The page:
Thomas Jefferson Papers

DuSimitière’s Design for a Coat of Arms for Virginia, [August 1776]

DuSimitière’s Design for a Coat of Arms for Virginia

[August 1776]

coat of arms for virginia as devised by monsr. de cimetiere of philadelphia1

Field a cross of St. george gules (as a remnant of the ancient coat of arms [showing] the origin of the Virginians to be English) having in the center a sharp pointed knife in pale blade argent handle or, alluding to the name the indians have given to that State.

In the first quarter argent, a tobacco Plant, fleury proper;

in the Second argent two wheat Sheafs in Saltire, proper;

in the third argent a Stalk of indian corn full ripe, proper;

in the fourth vert four fasces waved argent alluding to the four grat rivers of Virginia.

NB the pieces contained in the four above quarters may very well admit of a different disposition from the above if thought necessary and more emblematical or heraldical.

Supporters Dexter a figure dressed as in the time of Queen Elizabeth representing Sir Walter Rawleigh2 planting with his right hand the standard of liberty with the words magna charta written on it, with his left supporting the sheild. Senester a Virginian rifle man of the present times compleatly accoutr[ed.]

Crest. the crest of the antient arms of Virginia, the bust of a virgin naked and crowned with an antique crown. alluding to the Queen Elizabeth in whose reign the country was discover’d.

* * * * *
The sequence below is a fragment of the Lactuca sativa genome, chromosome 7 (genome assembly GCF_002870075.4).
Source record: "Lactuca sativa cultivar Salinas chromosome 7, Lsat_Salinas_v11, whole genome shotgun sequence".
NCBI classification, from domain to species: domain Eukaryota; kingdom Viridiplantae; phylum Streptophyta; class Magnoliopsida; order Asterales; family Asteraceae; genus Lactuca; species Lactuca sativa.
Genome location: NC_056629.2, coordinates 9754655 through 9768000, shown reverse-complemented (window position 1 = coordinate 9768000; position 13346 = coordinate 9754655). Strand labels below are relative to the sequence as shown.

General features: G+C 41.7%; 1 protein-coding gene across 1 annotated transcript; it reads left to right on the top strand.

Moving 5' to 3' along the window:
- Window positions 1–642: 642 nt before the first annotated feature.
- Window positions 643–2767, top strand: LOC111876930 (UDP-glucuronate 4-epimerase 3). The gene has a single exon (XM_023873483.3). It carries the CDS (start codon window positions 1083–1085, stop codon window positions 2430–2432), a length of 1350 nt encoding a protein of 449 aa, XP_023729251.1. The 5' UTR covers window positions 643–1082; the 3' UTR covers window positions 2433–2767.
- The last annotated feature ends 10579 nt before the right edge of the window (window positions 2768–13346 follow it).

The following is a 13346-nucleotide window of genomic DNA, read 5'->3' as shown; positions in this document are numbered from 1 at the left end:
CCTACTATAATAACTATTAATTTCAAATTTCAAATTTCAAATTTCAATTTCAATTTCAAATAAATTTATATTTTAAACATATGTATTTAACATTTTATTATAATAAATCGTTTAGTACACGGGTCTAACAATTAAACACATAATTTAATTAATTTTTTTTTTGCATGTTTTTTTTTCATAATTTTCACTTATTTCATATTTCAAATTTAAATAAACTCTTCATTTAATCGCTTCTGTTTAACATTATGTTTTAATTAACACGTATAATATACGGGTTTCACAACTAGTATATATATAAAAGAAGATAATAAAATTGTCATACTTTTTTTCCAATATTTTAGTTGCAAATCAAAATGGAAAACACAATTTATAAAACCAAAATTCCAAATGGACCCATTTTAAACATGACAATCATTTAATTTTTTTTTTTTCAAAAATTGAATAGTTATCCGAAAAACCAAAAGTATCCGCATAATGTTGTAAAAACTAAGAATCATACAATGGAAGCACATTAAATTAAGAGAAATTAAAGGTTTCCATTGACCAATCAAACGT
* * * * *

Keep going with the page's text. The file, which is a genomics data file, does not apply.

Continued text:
Motto. ‘Rebellion to Tyrants is Obedience to God,’ or ‘Rex est qui regem non habet.’3

MS, with pencil sketch on verso (DLC); both in DuSimitière’s hand, but with additions in the MS by TJ as recorded in the textual notes below.

The relation of the present proposal to DuSimitière’s execution of a seal for Virginia (see letter to Page, 30 July 1776) is not clear. The present design no doubt grew out of the conferences between DuSimitière and the members of the Committee of Congress (of which TJ was one) ordered to bring in a device for the seal of the United States; see the Report of 20 Aug. 1776, above. The “rifle man” and the motto are common features of the two designs. Rebellion to tyrants: See Appendix II in this volume on “Bradshaw’s Epitaph.” No evidence has been found to show that this proposed coat of arms was executed; the sketch has been reproduced in this volume.

1Caption in TJ’s hand.

2Remainder of sentence in TJ’s hand.

3Last paragraph in TJ’s hand.

Index Entries